This video has been seen around the world leaving many to wonder whether it’s true that a wild bird can show affection for the human who saved his life.
When the condor was born, he fell from the nest. People from a nearby farm took the baby bird in.
After the baby bird was able to survive on his own, he was set free. But the grown bird now returns occasionally to salute his rescuer.
In the video which was first posted on the organization Breathing with Peace’s Facebook page, the condor descends from the sky and with its open wings goes to the man to ‘greet’ him.
Eduardo, who saved the bird’s life, greets the condor.
“Hi it has been a while, how are you. Did you come to say hello to me? Eduardo says in the clip.
According to the media in that area, ‘Condorito’ as they know it was cared by the man when the bird fell from the nest in Neuquén, Argentina.
After recovery, Condorito was returned to its natural habitat in order to integrate it into nature. Without forgetting the man, the animal always visits his rescuer in gratitude.
In a column posted on NPR, Barbara J. King, an anthropology professor emerita at the College of William and Mary. who writes about the cognition, emotion and welfare of animals, and about biological anthropology, human evolution and gender issues, discusses whether the bird’s behaviour was normal.
Condors are vultures, a type of raptor. As it happens, just a week ago I spent a fantastic afternoon observing the rescued raptors and interacting with environmental educators at the Vermont Institute of Nature Science in Quechee.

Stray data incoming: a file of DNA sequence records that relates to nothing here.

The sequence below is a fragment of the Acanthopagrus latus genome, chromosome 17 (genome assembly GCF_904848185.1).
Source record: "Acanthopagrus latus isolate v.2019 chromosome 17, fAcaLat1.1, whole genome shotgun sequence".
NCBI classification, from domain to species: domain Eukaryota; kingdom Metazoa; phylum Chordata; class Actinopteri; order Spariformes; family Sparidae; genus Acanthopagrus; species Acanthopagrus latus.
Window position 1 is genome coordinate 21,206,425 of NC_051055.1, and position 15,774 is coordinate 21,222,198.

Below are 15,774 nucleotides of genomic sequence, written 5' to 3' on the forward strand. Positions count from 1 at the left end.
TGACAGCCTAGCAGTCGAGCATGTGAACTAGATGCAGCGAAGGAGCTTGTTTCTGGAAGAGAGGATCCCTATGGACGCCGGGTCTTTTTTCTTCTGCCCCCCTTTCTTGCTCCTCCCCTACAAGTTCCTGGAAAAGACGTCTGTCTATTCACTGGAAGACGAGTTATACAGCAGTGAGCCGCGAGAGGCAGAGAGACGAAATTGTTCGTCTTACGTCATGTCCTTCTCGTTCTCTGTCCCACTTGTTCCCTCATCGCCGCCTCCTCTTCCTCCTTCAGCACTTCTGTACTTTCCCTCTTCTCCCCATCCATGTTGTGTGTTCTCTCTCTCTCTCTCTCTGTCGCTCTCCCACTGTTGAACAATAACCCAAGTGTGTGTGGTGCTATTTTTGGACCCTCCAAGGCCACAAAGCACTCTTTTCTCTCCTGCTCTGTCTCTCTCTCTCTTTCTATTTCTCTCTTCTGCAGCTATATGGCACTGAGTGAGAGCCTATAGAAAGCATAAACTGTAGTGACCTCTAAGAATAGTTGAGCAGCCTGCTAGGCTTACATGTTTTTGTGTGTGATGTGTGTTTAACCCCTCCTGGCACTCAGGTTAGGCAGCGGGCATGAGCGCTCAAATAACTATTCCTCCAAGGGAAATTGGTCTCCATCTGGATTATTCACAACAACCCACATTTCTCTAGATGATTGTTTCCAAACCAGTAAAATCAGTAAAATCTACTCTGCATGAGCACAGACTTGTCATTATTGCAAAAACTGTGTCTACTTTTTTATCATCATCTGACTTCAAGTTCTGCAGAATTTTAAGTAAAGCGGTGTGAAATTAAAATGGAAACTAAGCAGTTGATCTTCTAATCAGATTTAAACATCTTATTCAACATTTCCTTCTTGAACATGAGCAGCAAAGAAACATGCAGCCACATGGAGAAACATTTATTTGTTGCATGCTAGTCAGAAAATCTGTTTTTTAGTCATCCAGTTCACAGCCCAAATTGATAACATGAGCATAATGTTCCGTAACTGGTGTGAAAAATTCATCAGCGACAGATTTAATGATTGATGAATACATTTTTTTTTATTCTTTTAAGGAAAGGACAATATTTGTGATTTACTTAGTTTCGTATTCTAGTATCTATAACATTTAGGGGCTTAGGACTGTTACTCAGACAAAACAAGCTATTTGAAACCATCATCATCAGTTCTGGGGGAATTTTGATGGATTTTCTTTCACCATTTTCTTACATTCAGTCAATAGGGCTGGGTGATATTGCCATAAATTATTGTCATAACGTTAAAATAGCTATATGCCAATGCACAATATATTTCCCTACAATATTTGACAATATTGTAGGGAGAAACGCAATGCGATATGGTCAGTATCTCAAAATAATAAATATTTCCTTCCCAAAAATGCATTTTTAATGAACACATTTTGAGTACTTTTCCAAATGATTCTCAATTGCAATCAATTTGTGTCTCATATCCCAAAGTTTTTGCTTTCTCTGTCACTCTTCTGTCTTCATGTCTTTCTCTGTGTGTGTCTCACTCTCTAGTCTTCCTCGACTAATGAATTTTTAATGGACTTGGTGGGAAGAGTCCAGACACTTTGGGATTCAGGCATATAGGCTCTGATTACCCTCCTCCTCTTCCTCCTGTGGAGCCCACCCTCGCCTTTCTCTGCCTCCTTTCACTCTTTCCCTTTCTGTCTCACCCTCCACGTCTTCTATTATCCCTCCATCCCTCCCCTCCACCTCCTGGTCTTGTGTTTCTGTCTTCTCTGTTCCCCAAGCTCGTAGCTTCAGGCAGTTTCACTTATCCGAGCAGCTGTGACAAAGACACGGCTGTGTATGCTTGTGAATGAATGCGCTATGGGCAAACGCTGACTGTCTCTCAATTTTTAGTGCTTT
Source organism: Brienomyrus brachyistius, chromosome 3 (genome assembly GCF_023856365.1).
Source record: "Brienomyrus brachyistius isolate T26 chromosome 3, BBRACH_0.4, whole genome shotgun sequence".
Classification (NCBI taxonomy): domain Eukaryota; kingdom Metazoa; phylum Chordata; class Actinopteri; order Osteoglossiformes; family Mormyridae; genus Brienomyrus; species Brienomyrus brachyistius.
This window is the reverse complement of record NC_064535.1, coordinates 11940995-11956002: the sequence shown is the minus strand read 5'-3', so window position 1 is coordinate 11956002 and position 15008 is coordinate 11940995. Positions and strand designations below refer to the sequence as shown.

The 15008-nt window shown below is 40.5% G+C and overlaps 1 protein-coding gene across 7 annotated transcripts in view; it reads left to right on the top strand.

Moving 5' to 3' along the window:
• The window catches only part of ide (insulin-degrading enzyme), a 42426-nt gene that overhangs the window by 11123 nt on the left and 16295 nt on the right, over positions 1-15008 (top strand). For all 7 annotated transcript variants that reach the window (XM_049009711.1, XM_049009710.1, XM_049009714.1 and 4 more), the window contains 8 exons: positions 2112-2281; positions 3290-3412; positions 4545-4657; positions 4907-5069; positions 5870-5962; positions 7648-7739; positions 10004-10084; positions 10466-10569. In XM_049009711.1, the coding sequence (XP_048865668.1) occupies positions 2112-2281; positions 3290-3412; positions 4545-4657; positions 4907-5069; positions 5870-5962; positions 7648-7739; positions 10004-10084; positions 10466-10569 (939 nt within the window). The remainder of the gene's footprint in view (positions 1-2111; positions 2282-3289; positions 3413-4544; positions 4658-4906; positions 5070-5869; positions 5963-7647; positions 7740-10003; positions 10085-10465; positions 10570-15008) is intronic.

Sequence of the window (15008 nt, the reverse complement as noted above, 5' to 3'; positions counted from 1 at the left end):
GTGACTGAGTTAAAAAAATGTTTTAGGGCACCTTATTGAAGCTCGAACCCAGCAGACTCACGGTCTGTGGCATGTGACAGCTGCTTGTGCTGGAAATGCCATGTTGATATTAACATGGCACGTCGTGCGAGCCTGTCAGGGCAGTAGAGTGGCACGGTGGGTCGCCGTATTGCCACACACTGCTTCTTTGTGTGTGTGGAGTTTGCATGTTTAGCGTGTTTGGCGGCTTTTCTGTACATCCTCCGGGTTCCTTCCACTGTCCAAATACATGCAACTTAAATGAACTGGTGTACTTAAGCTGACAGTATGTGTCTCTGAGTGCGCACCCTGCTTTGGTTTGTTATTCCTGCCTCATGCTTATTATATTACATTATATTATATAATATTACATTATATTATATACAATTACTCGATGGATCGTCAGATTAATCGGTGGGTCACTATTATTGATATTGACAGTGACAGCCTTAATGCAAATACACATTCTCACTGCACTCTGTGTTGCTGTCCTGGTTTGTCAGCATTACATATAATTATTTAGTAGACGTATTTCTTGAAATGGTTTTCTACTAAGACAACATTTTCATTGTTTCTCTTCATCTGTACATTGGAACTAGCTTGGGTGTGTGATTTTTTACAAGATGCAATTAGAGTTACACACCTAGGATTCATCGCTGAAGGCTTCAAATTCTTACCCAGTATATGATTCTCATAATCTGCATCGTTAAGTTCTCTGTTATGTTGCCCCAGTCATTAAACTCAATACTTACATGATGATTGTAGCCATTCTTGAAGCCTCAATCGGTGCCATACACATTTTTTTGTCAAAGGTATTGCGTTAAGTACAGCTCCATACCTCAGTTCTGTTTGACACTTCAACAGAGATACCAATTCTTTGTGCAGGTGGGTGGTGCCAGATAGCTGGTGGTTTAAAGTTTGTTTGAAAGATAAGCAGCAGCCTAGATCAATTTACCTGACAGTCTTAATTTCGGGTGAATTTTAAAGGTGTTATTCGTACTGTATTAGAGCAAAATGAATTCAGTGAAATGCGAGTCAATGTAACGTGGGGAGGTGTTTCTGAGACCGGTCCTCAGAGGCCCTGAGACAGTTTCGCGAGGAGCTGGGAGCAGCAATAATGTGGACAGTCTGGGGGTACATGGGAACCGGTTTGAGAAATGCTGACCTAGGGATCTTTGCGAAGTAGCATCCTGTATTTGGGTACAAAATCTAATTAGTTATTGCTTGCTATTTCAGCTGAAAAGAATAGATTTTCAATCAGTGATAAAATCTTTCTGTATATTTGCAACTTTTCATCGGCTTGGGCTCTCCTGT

I sent the condor video clip to VINS environmental educator Anna Autilio, who had shown me around last week (she is also a friend). I remarked to her by email that I didn’t think the behavior shown by the condor was the result of imprinting, because the bird had left the man for the wild; I asked if she thinks that gratitude could be a possible explanation for the condor’s behavior.
“The big thing is, I don’t see why we would rule out imprinting. According to the description in the video, this man rescued the bird when it was ‘a baby.’ Does the condor now breed, that is, have a condor mate and raise condor chicks? Or does the ‘frequent’ visitation imply that this bird has taken Edgardo as its mate and will remain in the general vicinity hoping one day Edgardo will lay an egg? Is it unable to recognize other condors as mates because it was raised by a person? That would be the sad part.
The condor is definitely soliciting neck rubs. In the wild, this would be allo-preening between mates, a ritual done after mating, as a greeting, or during a changing-of-the-guard at incubation. You can even see the condor nibbling Edgardo’s shirt and hands as he may be trying to reciprocate the neck rub, or demand more.
Gratitude is not a word I would use — it implies the condor knows Edgardo was responsible for its healing. But does the condor feel extreme affection for Edgardo? Yes!”
(I learned my lesson some time ago in always seeking a bird expert when trying to interpret bird behavior.)
What we’re left with, then, is a clear indication of emotion felt by the condor, but too many unanswered questions to point toward gratitude.
The condor video is only the tip of the animal-gratitude iceberg. Media stories of the “rescued whale says thank you” variety are pretty common, including this famous one from back in 2005 in which rescuers disentangled a humpback whale from crab pot lines in the waters off California.
Based on what I know of cetaceans, elephants, and non-human primates, I believe this capacity probably does exist in individuals of some species whose survival depends on being able to make complex learned associations or, in some cases, to take the perspective of others.